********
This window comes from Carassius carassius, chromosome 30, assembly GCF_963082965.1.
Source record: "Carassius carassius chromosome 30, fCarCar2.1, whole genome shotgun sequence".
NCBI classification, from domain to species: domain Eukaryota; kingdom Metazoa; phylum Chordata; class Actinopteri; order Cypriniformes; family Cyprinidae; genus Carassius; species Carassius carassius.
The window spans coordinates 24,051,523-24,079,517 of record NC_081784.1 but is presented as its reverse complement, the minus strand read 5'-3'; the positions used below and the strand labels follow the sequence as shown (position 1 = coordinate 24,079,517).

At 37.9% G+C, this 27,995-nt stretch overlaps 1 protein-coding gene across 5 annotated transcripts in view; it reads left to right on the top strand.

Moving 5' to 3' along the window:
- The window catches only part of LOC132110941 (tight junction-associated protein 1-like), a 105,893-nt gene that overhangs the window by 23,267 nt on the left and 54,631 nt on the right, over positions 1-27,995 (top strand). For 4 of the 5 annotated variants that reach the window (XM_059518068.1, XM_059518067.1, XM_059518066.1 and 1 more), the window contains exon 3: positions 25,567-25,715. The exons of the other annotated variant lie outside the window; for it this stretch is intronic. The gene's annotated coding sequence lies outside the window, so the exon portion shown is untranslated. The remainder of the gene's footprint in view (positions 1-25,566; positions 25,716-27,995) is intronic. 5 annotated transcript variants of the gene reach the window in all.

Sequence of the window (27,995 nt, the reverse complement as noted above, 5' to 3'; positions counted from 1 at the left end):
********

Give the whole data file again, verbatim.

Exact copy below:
This window comes from Carassius carassius, chromosome 30, assembly GCF_963082965.1.
Source record: "Carassius carassius chromosome 30, fCarCar2.1, whole genome shotgun sequence".
NCBI classification, from domain to species: domain Eukaryota; kingdom Metazoa; phylum Chordata; class Actinopteri; order Cypriniformes; family Cyprinidae; genus Carassius; species Carassius carassius.
The window spans coordinates 24,051,523-24,079,517 of record NC_081784.1 but is presented as its reverse complement, the minus strand read 5'-3'; the positions used below and the strand labels follow the sequence as shown (position 1 = coordinate 24,079,517).

At 37.9% G+C, this 27,995-nt stretch overlaps 1 protein-coding gene across 5 annotated transcripts in view; it reads left to right on the top strand.

Moving 5' to 3' along the window:
- The window catches only part of LOC132110941 (tight junction-associated protein 1-like), a 105,893-nt gene that overhangs the window by 23,267 nt on the left and 54,631 nt on the right, over positions 1-27,995 (top strand). For 4 of the 5 annotated variants that reach the window (XM_059518068.1, XM_059518067.1, XM_059518066.1 and 1 more), the window contains exon 3: positions 25,567-25,715. The exons of the other annotated variant lie outside the window; for it this stretch is intronic. The gene's annotated coding sequence lies outside the window, so the exon portion shown is untranslated. The remainder of the gene's footprint in view (positions 1-25,566; positions 25,716-27,995) is intronic. 5 annotated transcript variants of the gene reach the window in all.

Sequence of the window (27,995 nt, the reverse complement as noted above, 5' to 3'; positions counted from 1 at the left end):